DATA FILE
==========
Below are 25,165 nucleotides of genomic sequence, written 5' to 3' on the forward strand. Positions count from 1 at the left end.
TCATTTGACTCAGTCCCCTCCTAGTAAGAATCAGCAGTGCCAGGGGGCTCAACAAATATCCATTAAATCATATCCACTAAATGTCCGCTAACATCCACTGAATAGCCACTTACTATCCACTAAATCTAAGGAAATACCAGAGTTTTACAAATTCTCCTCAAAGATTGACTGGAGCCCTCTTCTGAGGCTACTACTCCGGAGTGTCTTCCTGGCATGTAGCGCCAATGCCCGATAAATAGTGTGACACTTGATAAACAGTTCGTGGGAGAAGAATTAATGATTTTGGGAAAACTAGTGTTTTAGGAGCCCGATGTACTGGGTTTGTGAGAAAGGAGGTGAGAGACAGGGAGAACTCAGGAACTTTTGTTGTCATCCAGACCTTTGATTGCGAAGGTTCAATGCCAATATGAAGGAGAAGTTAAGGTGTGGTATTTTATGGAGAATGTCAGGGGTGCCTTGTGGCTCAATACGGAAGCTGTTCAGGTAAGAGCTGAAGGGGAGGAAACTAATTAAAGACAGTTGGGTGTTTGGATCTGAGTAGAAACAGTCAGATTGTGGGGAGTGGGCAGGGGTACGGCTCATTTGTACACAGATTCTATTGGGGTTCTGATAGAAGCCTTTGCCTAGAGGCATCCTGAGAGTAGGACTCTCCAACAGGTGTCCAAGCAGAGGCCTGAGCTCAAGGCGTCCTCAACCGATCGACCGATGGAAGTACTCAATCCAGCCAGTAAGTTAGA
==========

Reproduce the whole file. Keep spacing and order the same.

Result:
Below are 25,165 nucleotides of genomic sequence, written 5' to 3' on the forward strand. Positions count from 1 at the left end.
TCATTTGACTCAGTCCCCTCCTAGTAAGAATCAGCAGTGCCAGGGGGCTCAACAAATATCCATTAAATCATATCCACTAAATGTCCGCTAACATCCACTGAATAGCCACTTACTATCCACTAAATCTAAGGAAATACCAGAGTTTTACAAATTCTCCTCAAAGATTGACTGGAGCCCTCTTCTGAGGCTACTACTCCGGAGTGTCTTCCTGGCATGTAGCGCCAATGCCCGATAAATAGTGTGACACTTGATAAACAGTTCGTGGGAGAAGAATTAATGATTTTGGGAAAACTAGTGTTTTAGGAGCCCGATGTACTGGGTTTGTGAGAAAGGAGGTGAGAGACAGGGAGAACTCAGGAACTTTTGTTGTCATCCAGACCTTTGATTGCGAAGGTTCAATGCCAATATGAAGGAGAAGTTAAGGTGTGGTATTTTATGGAGAATGTCAGGGGTGCCTTGTGGCTCAATACGGAAGCTGTTCAGGTAAGAGCTGAAGGGGAGGAAACTAATTAAAGACAGTTGGGTGTTTGGATCTGAGTAGAAACAGTCAGATTGTGGGGAGTGGGCAGGGGTACGGCTCATTTGTACACAGATTCTATTGGGGTTCTGATAGAAGCCTTTGCCTAGAGGCATCCTGAGAGTAGGACTCTCCAACAGGTGTCCAAGCAGAGGCCTGAGCTCAAGGCGTCCTCAACCGATCGACCGATGGAAGTACTCAATCCAGCCAGTAAGTTAGA